Tool-use experiments to determine the function of an incised ground stone artefact with potential symbolic significance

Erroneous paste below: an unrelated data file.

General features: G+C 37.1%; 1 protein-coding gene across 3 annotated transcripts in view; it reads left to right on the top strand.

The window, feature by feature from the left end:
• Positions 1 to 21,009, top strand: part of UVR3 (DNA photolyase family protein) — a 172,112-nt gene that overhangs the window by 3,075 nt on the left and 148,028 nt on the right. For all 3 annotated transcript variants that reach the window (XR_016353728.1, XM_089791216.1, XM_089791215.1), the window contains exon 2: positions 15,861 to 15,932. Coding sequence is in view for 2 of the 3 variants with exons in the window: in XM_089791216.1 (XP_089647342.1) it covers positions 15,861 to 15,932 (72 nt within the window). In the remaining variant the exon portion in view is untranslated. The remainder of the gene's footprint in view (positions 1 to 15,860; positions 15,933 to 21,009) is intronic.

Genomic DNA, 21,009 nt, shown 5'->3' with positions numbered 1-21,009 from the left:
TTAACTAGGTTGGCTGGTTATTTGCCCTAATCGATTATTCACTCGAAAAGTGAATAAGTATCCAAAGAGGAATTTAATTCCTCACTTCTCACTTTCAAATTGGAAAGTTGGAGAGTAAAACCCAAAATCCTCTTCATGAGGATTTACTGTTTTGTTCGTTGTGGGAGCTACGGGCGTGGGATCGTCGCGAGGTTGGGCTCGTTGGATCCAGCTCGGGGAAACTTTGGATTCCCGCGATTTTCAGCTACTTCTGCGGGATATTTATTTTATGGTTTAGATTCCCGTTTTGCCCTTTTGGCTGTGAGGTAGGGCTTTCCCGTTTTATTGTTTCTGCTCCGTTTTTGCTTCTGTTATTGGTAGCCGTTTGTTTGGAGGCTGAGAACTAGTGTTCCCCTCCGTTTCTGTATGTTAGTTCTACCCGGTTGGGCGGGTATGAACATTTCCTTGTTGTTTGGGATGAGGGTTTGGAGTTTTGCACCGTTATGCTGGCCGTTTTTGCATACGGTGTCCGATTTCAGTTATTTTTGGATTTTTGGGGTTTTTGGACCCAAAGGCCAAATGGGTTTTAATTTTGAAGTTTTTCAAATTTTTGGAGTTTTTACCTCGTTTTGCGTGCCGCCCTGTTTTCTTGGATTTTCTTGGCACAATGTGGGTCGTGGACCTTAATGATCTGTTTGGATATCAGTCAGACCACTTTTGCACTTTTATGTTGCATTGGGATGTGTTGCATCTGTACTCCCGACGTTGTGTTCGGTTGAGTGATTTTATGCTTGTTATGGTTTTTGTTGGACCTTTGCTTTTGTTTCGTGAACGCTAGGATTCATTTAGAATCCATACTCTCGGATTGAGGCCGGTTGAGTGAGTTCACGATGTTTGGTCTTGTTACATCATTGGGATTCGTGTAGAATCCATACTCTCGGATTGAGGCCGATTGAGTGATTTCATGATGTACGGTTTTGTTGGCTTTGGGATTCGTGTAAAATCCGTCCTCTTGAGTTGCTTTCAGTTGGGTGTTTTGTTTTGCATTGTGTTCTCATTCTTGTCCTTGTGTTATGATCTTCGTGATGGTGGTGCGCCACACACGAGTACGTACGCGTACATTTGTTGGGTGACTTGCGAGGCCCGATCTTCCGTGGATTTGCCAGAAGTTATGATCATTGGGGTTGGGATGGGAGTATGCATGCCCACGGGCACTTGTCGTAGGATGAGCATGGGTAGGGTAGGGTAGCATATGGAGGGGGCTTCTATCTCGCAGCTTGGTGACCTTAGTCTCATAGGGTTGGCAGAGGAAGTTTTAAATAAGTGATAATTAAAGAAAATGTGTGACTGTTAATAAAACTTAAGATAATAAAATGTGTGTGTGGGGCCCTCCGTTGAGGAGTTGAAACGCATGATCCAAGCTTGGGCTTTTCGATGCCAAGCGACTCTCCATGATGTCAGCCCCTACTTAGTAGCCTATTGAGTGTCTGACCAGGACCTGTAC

Ground stone implements are found across most Australian landscapes and are often regarded as Aboriginal tools that were used for processing or modifying other items. Less common are ground stones modified for non-utilitarian, symbolic purposes (e.g., polished and carved stone ornaments; ritual implements such as cylcons and tjuringa sacred stones; and unused, well-crafted ground-stone axes). In this paper, we report on the function and potential significance of an unusual ground stone artefact from a site near Bannockburn, southwestern Victoria. A set of regularly spaced, shallow grooves has been cut into the surface of each side of the stone. Usewear, residues and experimental replica tools indicate that the grooves were probably made with a stone flake and then used to shape or sharpen wooden implements (e.g., spear points or the edges of boomerangs). We suggest that the Bannockburn artefact functioned as a woodworking tool. Nevertheless, the even spacing of the incisions suggests that they were intentionally placed, perhaps to convey meaning (e.g., as a tally system or other form of communication).
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